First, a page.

"Rustam" fled Uzbekistan six years ago for what he thought was a safe haven, Norway. Now the 26-year-old says he’s in danger of being deported back to Uzbekistan, where he could face imprisonment, torture and maybe worse.
Known to us only by his pseudonym, lest his family in Uzbekistan face reprisals, Rustam has been has been held in a detention center in Oslo since June 12. On that day Norwegian authorities rejected his third plea for asylum, he has told Danish journalist Michael Andersen.
Andersen – who has long covered human rights abuses in Uzbekistan – reports that Rustam fled Uzbekistan in 2006 after he was imprisoned and tortured for starting an NGO called “Movement for Freedom” to protest the use of child slave labor in the Uzbek cotton harvest.
In Norway, Rustam says he has been working as the Webmaster for an opposition site, Jarayon, run by prominent dissident-in-exile Mutabar Tadjibaeva. Tadjibaeva, who has lived in France since 2008, confirms she has employed Rustam since August 2010 and says she has hundreds of emails to prove it. She is incredulous that the Norwegian authorities rejected Rustam’s case and worries that Rustam’s links to her and her website mean certain jail and torture if he sent back.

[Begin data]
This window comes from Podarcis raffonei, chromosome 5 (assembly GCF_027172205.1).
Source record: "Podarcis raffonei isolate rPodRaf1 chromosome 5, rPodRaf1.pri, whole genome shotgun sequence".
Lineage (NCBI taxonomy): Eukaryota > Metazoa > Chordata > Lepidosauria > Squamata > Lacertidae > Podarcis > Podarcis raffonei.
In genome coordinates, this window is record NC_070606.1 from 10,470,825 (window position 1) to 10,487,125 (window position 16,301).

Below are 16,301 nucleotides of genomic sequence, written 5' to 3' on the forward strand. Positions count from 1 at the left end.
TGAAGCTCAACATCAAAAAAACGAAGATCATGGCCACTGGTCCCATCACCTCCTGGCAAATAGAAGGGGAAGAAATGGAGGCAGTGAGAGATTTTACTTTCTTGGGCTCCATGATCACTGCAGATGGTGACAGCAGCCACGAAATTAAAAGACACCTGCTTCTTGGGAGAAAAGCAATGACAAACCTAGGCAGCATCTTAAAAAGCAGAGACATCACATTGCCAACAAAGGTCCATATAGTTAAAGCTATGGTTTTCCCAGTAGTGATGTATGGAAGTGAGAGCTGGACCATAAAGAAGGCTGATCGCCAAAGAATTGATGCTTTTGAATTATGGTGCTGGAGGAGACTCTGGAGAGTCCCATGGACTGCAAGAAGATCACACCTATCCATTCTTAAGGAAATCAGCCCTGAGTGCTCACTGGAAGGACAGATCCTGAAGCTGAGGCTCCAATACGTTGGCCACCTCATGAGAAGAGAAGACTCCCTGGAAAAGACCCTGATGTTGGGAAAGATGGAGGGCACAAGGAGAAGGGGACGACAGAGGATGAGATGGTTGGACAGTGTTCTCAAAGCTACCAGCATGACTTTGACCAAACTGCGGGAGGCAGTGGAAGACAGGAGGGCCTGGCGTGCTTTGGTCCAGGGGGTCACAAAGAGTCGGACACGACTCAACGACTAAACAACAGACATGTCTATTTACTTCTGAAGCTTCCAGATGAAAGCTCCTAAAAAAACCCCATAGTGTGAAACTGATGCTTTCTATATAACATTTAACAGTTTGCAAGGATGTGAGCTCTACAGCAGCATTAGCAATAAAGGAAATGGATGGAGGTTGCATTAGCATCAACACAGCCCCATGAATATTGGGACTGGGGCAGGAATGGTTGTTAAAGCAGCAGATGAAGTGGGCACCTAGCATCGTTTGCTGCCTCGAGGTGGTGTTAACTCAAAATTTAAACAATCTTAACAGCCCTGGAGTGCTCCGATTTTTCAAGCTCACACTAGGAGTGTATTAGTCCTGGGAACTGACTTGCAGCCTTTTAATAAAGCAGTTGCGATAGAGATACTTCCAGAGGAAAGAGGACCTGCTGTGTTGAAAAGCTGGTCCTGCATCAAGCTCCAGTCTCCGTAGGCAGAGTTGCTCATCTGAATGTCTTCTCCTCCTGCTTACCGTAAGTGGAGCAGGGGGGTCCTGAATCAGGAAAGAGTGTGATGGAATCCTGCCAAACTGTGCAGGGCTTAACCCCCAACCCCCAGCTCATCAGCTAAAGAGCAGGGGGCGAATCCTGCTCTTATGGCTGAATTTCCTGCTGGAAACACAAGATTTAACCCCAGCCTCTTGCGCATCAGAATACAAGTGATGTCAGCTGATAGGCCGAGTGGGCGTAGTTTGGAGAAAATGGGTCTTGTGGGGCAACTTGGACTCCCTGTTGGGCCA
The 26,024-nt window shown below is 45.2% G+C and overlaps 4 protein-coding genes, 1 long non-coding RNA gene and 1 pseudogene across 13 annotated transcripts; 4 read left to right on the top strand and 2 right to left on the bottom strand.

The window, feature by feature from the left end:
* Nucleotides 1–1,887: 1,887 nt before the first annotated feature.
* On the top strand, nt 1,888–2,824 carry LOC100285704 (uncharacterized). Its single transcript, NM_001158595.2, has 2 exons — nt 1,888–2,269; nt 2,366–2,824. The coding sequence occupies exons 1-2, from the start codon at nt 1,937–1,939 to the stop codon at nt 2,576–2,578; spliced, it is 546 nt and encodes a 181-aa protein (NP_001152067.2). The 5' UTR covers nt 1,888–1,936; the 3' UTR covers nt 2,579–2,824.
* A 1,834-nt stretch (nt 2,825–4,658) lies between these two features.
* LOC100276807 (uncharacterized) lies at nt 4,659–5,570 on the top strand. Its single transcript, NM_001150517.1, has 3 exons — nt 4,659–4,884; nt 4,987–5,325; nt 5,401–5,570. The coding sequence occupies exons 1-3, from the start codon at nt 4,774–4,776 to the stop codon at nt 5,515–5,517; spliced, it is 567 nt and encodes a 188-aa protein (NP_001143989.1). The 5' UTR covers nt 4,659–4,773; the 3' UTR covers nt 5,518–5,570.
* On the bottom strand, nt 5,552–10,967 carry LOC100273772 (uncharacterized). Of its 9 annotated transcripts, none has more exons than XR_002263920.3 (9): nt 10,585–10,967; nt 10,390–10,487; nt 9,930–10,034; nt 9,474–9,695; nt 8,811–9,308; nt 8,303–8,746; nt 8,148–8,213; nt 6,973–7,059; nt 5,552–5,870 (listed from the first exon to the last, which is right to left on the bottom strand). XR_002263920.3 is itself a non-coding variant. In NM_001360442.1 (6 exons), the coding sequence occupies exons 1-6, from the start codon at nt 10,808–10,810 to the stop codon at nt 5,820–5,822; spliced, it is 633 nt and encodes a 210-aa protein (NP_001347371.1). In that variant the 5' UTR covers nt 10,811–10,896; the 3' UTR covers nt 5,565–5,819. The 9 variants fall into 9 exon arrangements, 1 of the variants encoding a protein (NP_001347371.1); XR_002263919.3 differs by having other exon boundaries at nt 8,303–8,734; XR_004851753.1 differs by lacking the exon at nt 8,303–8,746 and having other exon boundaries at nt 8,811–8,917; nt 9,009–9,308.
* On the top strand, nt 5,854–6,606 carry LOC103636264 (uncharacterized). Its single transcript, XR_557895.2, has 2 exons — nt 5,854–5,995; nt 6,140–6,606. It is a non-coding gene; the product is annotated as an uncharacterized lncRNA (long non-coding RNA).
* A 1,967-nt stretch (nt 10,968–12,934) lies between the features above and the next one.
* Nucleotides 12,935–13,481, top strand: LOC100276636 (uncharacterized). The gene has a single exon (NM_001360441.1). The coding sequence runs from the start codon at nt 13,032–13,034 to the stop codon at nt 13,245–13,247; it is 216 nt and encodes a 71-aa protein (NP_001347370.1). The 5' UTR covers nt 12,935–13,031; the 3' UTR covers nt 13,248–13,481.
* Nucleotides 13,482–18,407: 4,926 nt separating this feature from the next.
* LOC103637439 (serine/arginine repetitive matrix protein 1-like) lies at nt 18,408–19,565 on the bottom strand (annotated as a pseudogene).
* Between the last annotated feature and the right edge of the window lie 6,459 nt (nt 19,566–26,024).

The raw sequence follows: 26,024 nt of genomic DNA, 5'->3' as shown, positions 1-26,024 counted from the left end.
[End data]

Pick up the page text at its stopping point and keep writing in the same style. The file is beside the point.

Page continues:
Andersen, the Danish journalist, told EurasiaNet.org he is concerned not only for the health of Rustam, but for his life, and says the West is too eager to look the other way.
“There is a much wider perspective to this,” Andersen said. “In Uzbekistan, this young man defended children's right not to work as slaves for a brutal and corrupt government. And he was chucked in prison for this. He has worked for us in the West to know more about this terrible regime. And I am afraid that instead we are closing our eyes and ears. And he will soon be returned to this brutal regime he fled, a regime we know – this is fact, not guesses – has imprisoned and tortured thousands of innocent people.”
Rustam’s case is no anomaly. Last month, the UN Committee Against Torture reprimanded Kazakhstan for extraditing 29 asylum seekers back to Uzbekistan in 2010. The Committee ruled that their extradition violated the UN’s Conventions against Torture, since the men would likely be subject to torture upon returning to Uzbekistan.
Moreover, in 2011, Nadejda Atayeva, head of the Association for Human Rights in Central Asia, writes that an Uzbek family was deported from Norway, where they had sought asylum for religious persecution. Upon landing in Tashkent, the mother was detained and her laptop confiscated, though she was later released.
Tadjibaeva and Rustam hope that the UN’s recent criticism of Kazakhstan will help Norway reconsider.
Authorities in Oslo told EurasiaNet.org they are unable to comment on the case without Rustam’s written permission.